The timing of the snap election isn’t great for Amna Ahmad, the Liberal Democrat candidate for Sutton and Cheam. Not only does eight weeks not give the 32-year-old much time to speak to her 96,000 constituents in the swing seat, but she’s also planning a wedding. “I can wear a sack!” she laughs. “My bridesmaids are encouraging me to plan, but I keep telling them I’ve got other things to think about.”
Indeed she does. The British Pakistani is running in a seat which, until 2015, had been Liberal Democrat for 18 years. This, of course, was one of the many Lib Dem seats they lost to the Tories in the virtual apocalypse of the last general election. The party was left with just eight seats, accused of one rather big broken promise, mocked for being powerless in a coalition and faced the Lord Rennard sex scandal to boot.
Now, two years on, the party has a new leader, Tim Farron, and they are promising to be the UK’s pro-Europe party, pledging to fight a hard Brexit and swearing blind not to enter another coalition, prompting a surge in membership (regardless of Farron’s “gay sex is a sin” PR calamity). After Theresa May called the election, the party went to over 100,000 members.
But if that was the pull towards the resurrected party, undoubtedly the exceptionally divisive Corbyn and his war-torn party was the push. The left remains fractured and unsure how to vote. Among the multitude of complaints, for many Remainers Corbyn didn’t work hard enough to keep Britain in the EU. Arguably, therefore, Farron has not only given the the party an identity to rebuild itself with – but one that’s very appealing to frustrated traditional Labour voters.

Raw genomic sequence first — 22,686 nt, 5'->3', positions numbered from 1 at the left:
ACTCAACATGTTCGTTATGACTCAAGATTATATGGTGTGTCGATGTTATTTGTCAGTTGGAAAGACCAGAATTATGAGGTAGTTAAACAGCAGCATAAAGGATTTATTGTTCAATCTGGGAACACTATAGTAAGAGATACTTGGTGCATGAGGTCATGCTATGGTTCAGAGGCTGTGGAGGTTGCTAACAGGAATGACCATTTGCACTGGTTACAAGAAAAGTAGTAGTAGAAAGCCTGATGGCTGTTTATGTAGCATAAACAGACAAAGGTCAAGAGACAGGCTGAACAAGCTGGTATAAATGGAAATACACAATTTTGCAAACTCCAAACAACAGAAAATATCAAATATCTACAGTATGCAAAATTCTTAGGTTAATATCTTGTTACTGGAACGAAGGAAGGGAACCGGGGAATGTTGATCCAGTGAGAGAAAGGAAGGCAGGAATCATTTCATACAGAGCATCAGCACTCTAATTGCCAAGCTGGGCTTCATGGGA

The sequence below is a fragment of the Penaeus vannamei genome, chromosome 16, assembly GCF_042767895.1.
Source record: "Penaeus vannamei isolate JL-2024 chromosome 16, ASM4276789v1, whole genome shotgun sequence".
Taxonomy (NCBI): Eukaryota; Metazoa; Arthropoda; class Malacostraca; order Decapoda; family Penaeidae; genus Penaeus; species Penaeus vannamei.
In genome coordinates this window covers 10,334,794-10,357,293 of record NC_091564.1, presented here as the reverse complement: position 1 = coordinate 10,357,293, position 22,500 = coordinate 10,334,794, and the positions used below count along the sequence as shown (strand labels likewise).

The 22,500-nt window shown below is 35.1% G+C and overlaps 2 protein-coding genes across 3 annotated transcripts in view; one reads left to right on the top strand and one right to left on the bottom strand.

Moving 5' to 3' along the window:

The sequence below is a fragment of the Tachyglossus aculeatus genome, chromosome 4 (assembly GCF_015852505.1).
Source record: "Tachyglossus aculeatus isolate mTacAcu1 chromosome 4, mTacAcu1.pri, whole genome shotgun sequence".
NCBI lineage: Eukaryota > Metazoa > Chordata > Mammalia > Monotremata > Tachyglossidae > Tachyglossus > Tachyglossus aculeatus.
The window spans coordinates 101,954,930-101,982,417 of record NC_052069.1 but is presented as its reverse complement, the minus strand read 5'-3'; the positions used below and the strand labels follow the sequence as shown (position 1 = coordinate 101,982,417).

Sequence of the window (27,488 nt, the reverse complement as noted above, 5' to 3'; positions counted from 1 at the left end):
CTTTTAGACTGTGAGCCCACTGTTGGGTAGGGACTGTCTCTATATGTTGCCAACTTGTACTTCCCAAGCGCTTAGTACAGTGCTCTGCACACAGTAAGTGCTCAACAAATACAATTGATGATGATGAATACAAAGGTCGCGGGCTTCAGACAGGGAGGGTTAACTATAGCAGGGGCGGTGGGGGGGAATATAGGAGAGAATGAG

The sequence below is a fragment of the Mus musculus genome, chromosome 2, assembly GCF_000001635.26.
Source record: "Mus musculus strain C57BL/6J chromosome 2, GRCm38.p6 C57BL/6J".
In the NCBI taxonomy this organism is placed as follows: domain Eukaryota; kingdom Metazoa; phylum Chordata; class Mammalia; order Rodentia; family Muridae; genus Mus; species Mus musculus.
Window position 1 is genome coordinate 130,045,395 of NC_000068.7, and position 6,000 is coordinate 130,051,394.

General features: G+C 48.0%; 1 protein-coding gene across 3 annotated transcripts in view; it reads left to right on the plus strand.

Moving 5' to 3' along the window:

So, who are the Lib Dems now, I ask Ahmad when we meet for coffee. She answers by telling me her issues: she is, of course, against a hard Brexit; she campaigns for NHS funding and sits on Norman Lamb’s committee on the subject. She’s against grammar-school funding, but not grammar schools per se: “I want the comprehensives to have a fighting chance.” When I ask how she became a member, she recalls turning 18 the day before the Stop The War demo and identifying with then-party leader Charles Kennedy’s refusal to support war in Iraq.
But perhaps a more interesting question is: who is Amna Ahmad? When first campaigning in Brixton in 2013, she was accused of being an Oxford-educated careerist with a posh voice. And it was this depiction of her that made her decide to talk about her own life. Yes, she went to Oxford and, yes, her voice could be clarified as “posh”, but the real story goes something like this: Ahmad grew up in a violent house in one of London’s poorest boroughs, Lewisham. At 15, she called the police to report her father, who was arrested and taken into custody. She and her younger brother and sister were split up and put into care. Ahmad was in care for just a week, because she was turning 16. “‘You were on time every day for school’ was the only thing my teacher said to me about that week,” she laughs. Her brother and sister were only five and seven at the time, however. “It was heartbreaking. My brother went on hunger strike. There were issues around cultural sensitives. They made him eat bacon.”
Since the election was called, I’ve had to block so many people on Twitter. But I had my first experience of racism when I was six or seven. It’s nothing new